Vitalie Ciubotaru Vitalie Ciubotaru - 5 months ago 8
PHP Question

isset and != in the same if clause

In my script a particular array element (say,

$foo['bar']
) can take different values, or no value at all. A particular action is triggered if the value of
$foo['bar']
is not equal to, say, 42. The following code

if (!isset($foo['bar']) || ($foo['bar'] != '42')) action()


is not ideal, because php issues a warning about when
$foo['bar']
is not set.

Question: is there an elegant way to test for such condition?

Answer

This code:

if (!isset($foo['bar']) || $foo['bar'] != 42) {
}

Because of short-circuiting logic will actually not issue any warnings, because it skips at the first truthy condition, in this case that happens if $foo['bar'] is not defined.

This can also be seen from the opcodes that the compiler generates for your code:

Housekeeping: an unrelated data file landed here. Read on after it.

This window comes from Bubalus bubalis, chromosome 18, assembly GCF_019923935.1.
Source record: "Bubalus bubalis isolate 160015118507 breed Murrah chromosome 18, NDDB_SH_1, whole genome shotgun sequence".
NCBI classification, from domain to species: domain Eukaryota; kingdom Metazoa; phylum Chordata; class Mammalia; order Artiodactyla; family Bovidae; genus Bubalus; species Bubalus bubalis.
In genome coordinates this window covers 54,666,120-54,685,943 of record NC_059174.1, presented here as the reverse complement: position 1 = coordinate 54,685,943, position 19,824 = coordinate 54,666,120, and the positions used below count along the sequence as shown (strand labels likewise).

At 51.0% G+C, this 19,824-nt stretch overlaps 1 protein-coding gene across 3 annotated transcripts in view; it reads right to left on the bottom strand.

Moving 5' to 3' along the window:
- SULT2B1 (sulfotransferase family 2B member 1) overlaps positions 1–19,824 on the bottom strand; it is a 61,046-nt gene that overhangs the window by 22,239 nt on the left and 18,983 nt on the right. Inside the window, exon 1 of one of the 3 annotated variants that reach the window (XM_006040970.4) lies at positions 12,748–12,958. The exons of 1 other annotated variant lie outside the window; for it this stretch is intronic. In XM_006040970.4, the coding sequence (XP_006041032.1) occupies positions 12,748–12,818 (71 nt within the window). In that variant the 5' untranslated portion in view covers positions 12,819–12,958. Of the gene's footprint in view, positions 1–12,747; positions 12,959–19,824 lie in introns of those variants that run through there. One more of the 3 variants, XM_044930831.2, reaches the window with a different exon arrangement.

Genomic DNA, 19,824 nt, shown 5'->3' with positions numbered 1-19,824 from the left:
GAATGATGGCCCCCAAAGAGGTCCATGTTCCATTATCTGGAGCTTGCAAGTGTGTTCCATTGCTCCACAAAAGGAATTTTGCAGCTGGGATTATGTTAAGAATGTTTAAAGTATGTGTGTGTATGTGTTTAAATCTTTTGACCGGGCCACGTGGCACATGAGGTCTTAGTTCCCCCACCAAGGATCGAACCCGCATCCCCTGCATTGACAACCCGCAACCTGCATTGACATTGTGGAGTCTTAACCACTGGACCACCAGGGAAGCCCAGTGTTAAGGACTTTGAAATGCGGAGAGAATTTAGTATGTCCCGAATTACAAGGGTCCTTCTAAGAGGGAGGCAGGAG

compiled vars:  !0 = $foo
line  # *  op                           fetch          ext  return  operands
------------------------------------------------------------------------------
   3  0  >   ZEND_ISSET_ISEMPTY_DIM_OBJ                    1  ~0      !0, 'bar'
      1      BOOL_NOT                                         ~1      ~0
      2    > JMPNZ_EX                                         ~1      ~1, ->6
      3  >   FETCH_DIM_R                                      $2      !0, 'bar'
      4      IS_NOT_EQUAL                                     ~3      $2, 42
      5      BOOL                                             ~1      ~3
      6  > > JMPZ                                                     ~1, ->8
   4  7  > > JMP                                                      ->8
      8  > > RETURN                                                   1

The below opcode is important:

2    > JMPNZ_EX                                         ~1      ~1, ->6

The inverted outcome of isset($foo['bar']) gets checked and if truthy the code jumps over the next few statements that actually inspect the value of $foo['bar'], thereby avoiding any notices.

This also means that if you would reverse the two operands of || you will get a notice and the second operand is mostly useless anyway.

Because values like 0, false, [], etc. are also not equal to 42 you can use empty() as well:

if (empty($foo['bar']) || $foo['bar'] != 42) {
}

This arguably makes the code easier to read.